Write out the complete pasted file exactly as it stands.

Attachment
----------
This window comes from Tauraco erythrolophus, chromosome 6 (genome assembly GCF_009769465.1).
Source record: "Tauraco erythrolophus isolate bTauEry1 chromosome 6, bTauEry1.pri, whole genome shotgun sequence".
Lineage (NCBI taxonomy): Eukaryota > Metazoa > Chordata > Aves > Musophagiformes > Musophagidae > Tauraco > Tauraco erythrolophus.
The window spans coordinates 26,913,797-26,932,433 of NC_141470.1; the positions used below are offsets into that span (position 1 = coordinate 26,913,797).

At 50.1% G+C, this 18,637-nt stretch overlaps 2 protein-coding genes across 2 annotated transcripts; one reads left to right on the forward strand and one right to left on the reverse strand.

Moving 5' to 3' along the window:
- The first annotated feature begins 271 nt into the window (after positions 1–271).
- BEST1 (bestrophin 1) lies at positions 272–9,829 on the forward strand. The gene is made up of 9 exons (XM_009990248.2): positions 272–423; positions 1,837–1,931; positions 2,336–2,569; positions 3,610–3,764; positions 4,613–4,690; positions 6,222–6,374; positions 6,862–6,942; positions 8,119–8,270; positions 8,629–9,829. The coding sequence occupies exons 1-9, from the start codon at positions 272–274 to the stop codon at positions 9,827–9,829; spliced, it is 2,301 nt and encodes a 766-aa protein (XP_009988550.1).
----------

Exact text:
This window comes from Tauraco erythrolophus, chromosome 6 (genome assembly GCF_009769465.1).
Source record: "Tauraco erythrolophus isolate bTauEry1 chromosome 6, bTauEry1.pri, whole genome shotgun sequence".
Lineage (NCBI taxonomy): Eukaryota > Metazoa > Chordata > Aves > Musophagiformes > Musophagidae > Tauraco > Tauraco erythrolophus.
The window spans coordinates 26,913,797-26,932,433 of NC_141470.1; the positions used below are offsets into that span (position 1 = coordinate 26,913,797).

At 50.1% G+C, this 18,637-nt stretch overlaps 2 protein-coding genes across 2 annotated transcripts; one reads left to right on the forward strand and one right to left on the reverse strand.

Moving 5' to 3' along the window:
- The first annotated feature begins 271 nt into the window (after positions 1–271).
- BEST1 (bestrophin 1) lies at positions 272–9,829 on the forward strand. The gene is made up of 9 exons (XM_009990248.2): positions 272–423; positions 1,837–1,931; positions 2,336–2,569; positions 3,610–3,764; positions 4,613–4,690; positions 6,222–6,374; positions 6,862–6,942; positions 8,119–8,270; positions 8,629–9,829. The coding sequence occupies exons 1-9, from the start codon at positions 272–274 to the stop codon at positions 9,827–9,829; spliced, it is 2,301 nt and encodes a 766-aa protein (XP_009988550.1).